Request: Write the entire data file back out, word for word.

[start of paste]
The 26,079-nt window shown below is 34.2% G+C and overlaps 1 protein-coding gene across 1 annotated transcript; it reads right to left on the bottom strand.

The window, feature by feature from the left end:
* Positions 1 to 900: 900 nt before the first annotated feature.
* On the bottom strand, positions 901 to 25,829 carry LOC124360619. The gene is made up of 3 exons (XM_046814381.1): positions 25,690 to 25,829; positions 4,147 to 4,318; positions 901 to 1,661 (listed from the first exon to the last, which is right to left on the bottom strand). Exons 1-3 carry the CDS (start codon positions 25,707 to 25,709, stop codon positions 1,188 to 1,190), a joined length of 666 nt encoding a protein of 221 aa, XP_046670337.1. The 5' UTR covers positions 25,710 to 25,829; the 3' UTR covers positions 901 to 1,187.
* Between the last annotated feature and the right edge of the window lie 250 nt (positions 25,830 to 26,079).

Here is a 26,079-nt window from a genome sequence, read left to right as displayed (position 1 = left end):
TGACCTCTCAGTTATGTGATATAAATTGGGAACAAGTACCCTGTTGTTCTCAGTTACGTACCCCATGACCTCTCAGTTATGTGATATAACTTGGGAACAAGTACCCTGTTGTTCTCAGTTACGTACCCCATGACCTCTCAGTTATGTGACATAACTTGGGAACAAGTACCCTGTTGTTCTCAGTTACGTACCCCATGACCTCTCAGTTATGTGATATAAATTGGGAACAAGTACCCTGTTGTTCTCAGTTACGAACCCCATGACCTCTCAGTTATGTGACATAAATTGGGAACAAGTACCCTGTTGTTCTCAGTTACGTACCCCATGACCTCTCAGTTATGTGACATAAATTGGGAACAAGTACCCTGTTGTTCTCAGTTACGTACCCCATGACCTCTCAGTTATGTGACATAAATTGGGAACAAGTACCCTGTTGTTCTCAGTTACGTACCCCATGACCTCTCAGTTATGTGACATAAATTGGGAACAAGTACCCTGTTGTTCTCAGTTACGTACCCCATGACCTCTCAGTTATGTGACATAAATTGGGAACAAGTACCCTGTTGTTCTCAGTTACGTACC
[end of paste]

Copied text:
The 26,079-nt window shown below is 34.2% G+C and overlaps 1 protein-coding gene across 1 annotated transcript; it reads right to left on the bottom strand.

The window, feature by feature from the left end:
* Positions 1 to 900: 900 nt before the first annotated feature.
* On the bottom strand, positions 901 to 25,829 carry LOC124360619. The gene is made up of 3 exons (XM_046814381.1): positions 25,690 to 25,829; positions 4,147 to 4,318; positions 901 to 1,661 (listed from the first exon to the last, which is right to left on the bottom strand). Exons 1-3 carry the CDS (start codon positions 25,707 to 25,709, stop codon positions 1,188 to 1,190), a joined length of 666 nt encoding a protein of 221 aa, XP_046670337.1. The 5' UTR covers positions 25,710 to 25,829; the 3' UTR covers positions 901 to 1,187.
* Between the last annotated feature and the right edge of the window lie 250 nt (positions 25,830 to 26,079).

Here is a 26,079-nt window from a genome sequence, read left to right as displayed (position 1 = left end):
TGACCTCTCAGTTATGTGATATAAATTGGGAACAAGTACCCTGTTGTTCTCAGTTACGTACCCCATGACCTCTCAGTTATGTGATATAACTTGGGAACAAGTACCCTGTTGTTCTCAGTTACGTACCCCATGACCTCTCAGTTATGTGACATAACTTGGGAACAAGTACCCTGTTGTTCTCAGTTACGTACCCCATGACCTCTCAGTTATGTGATATAAATTGGGAACAAGTACCCTGTTGTTCTCAGTTACGAACCCCATGACCTCTCAGTTATGTGACATAAATTGGGAACAAGTACCCTGTTGTTCTCAGTTACGTACCCCATGACCTCTCAGTTATGTGACATAAATTGGGAACAAGTACCCTGTTGTTCTCAGTTACGTACCCCATGACCTCTCAGTTATGTGACATAAATTGGGAACAAGTACCCTGTTGTTCTCAGTTACGTACCCCATGACCTCTCAGTTATGTGACATAAATTGGGAACAAGTACCCTGTTGTTCTCAGTTACGTACCCCATGACCTCTCAGTTATGTGACATAAATTGGGAACAAGTACCCTGTTGTTCTCAGTTACGTACC